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How to see what Tezos NFTs someone owns

There’s nothing quite like a little envy to really get the emotional gears grinding and the credit card pulled out. Sometimes the grass really is greener on the other side, and you want that grass. At least, that’s been my experience, never mind the fact that envy is likely destroying the American Dream.

Maybe you just want to learn how someone grew their beautiful green grass. Understanding the collections of popular artists and collectors can, in fact, help you become a better collector. By taking a look at three things: the piece itself, the price it was acquired and the trading history, you can get an idea of the value attributed to certain pieces.

The below how-to can show you some of that. For this how-to, I’m going to help you take a look at some of the stuff that famed NFT artist Tim Maxwell has collected on Tezos.

How to find an NFT collector’s collection

The first step — where to look?

Clicking on Tim’s twitter profile, look right at his bio. Lo and behold, he’s got a link to himself on objkt.com. Looking at the photo, that appears to be the same person. (Be careful, though, always make sure you’re confident that you’re looking at the real profile.)

My boy Tim Maxwell. He doesn’t know I exist.

The first things you’ll see on this page are his creations. These are pieces that he, as an artist, has created and minted and is looking to sell. (Highly recommend bookmarking this page for future buying.) Recently, objkt.com rolled out a new feature allowing you to “follow” an artist or a collector and be notified of activity on their account.

Second step: See what he personally owns

In the tab menu click on “Owned”.

Click on “Owned”, yes, with your mouse.

Third step: Find a piece to dig into

He owns a pretty cool piece (at least he still owns it as of this writing) called “Middle Class” by Studio Brooke. Let’s look at that one. You can find it by searching “Middle Class”. Do that and click on it (or click on any one you want). That will land you on this page, showing the piece of art itself and other pertinent details.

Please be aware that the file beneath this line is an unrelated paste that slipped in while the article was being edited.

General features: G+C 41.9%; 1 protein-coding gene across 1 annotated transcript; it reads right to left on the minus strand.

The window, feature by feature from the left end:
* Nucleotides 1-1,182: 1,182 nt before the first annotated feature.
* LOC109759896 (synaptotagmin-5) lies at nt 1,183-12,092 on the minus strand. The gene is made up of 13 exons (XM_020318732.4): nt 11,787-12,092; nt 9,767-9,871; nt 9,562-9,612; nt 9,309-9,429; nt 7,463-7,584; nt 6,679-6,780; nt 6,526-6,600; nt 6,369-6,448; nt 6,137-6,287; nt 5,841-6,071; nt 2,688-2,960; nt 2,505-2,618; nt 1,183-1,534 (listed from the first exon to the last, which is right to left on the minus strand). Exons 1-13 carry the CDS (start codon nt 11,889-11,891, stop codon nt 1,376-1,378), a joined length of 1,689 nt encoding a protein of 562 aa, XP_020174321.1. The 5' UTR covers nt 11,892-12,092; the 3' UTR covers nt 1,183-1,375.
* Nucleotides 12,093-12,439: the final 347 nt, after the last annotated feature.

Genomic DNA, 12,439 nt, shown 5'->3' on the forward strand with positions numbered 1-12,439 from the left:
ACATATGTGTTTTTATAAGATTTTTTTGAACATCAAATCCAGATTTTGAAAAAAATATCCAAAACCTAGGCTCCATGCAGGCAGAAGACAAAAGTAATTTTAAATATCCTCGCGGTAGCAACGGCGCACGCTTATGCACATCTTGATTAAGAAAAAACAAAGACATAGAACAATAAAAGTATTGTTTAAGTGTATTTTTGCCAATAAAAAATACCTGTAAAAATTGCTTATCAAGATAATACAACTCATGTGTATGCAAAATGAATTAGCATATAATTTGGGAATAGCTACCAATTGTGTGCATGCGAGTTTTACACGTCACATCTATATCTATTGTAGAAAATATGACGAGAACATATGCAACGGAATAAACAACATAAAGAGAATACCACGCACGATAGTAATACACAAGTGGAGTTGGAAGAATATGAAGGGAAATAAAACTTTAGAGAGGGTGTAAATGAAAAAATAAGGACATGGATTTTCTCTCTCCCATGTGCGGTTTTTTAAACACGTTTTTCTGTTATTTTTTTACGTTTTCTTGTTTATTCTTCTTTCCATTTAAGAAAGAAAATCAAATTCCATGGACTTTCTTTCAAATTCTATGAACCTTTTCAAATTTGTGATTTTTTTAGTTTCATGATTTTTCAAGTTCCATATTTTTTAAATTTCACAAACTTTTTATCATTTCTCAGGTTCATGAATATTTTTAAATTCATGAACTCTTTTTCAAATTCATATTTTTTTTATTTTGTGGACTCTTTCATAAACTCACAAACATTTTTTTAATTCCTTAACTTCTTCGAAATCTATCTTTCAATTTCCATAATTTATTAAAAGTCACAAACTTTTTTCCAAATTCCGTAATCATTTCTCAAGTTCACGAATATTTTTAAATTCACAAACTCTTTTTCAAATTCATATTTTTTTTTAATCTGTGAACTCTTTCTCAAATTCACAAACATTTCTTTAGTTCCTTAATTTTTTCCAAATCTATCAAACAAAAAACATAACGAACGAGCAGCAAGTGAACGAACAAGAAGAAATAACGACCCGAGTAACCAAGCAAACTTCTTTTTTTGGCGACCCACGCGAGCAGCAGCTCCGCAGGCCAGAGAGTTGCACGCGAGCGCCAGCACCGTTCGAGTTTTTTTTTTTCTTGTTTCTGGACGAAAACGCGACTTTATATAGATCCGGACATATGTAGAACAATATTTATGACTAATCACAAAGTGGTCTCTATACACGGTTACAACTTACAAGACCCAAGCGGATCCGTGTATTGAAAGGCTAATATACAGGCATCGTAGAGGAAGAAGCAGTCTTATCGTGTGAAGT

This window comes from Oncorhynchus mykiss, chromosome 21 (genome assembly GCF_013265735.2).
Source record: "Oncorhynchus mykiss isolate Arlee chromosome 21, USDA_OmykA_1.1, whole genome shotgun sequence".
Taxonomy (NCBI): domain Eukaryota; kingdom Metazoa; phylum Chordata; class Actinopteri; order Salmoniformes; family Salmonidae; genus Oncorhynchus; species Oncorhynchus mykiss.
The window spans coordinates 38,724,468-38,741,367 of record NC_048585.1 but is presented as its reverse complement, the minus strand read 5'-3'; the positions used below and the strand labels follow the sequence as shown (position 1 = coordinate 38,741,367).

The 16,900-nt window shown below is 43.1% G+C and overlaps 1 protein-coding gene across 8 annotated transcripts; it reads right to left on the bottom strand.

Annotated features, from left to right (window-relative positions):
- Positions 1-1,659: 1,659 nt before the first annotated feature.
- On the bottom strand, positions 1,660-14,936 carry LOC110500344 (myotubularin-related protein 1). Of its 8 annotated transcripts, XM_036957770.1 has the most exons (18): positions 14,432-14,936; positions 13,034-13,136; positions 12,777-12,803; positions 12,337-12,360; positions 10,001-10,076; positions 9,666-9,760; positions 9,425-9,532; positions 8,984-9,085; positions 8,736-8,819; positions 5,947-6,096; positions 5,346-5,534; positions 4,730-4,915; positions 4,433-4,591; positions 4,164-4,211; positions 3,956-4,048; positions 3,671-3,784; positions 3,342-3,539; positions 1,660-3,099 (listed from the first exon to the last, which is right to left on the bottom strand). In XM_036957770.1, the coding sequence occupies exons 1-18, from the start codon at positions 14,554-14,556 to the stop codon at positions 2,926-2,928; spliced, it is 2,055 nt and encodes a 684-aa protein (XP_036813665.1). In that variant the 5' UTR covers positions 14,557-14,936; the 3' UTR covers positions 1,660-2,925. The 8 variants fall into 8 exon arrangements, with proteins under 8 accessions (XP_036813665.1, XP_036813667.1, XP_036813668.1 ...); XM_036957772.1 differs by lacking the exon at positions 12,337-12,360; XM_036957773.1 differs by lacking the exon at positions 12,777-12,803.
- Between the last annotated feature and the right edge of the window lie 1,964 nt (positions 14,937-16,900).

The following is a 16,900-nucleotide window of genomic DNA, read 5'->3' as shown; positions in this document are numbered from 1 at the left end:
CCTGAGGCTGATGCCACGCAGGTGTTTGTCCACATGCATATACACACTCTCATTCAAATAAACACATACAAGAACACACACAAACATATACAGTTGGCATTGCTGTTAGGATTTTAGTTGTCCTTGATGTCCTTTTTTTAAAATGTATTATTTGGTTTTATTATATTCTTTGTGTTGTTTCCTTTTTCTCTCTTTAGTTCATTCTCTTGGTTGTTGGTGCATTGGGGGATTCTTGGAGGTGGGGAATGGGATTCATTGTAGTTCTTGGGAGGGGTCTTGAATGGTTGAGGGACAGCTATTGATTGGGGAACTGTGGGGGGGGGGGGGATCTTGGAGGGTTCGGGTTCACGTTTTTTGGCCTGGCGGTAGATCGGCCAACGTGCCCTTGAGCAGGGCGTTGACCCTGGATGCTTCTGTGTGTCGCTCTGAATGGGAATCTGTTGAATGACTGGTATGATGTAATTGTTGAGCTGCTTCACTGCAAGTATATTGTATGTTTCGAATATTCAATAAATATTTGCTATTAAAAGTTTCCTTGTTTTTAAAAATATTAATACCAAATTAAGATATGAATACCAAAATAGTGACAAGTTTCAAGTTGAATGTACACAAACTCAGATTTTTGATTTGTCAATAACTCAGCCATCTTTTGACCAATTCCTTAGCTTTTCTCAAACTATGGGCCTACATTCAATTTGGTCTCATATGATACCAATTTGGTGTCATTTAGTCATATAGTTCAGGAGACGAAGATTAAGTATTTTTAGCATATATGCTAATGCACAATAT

Search for “Middle Class” or just click on one of them down there

Now you’re looking at that specific piece a bunch of information about it. But what did Tim pay for it? Let’s see!

Step 4: Get purchase price

At the bottom of the page, click on “History” to expand that section at the bottom, and filter for “Sale”.

This will filter in just the Sales themselves.

When you’ve done that, you’ll see all the sales of this piece, batched by date. Find Tim’s purchase by looking for his name, maxwellinked. Click on that little “link” to get to the transaction details.

Now we are going to see all the secrets. The public ones.

Now that you’re on this page, you’ll see the details of the transactions. Tim paid 20tez (how do you make the tezos logo?) for the piece, for about $60 USD. Boom.

20 bones.

That’s all there is to it. With this mighty power in hand you’ll be able to see what people have paid for pieces and understand the markup. As of this writing, the cheapest you could buy this piece from someone is around 70tez, so someone is profiting about 50tez minus fees and royalties. Not a bad shake. The next cheapest is on sale for 500tez. All the more reason to get in early and get in often.

For more educational materials, check us out at outli3rs.xyz.

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Outliers is an educational platform for NFTs. It’s the easiest way to learn and collect in Web3. Our unique curriculum, community and utilities will help you level up in a rapidly advancing world.

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John David Back

John David Back

Peanut butter first, code second.

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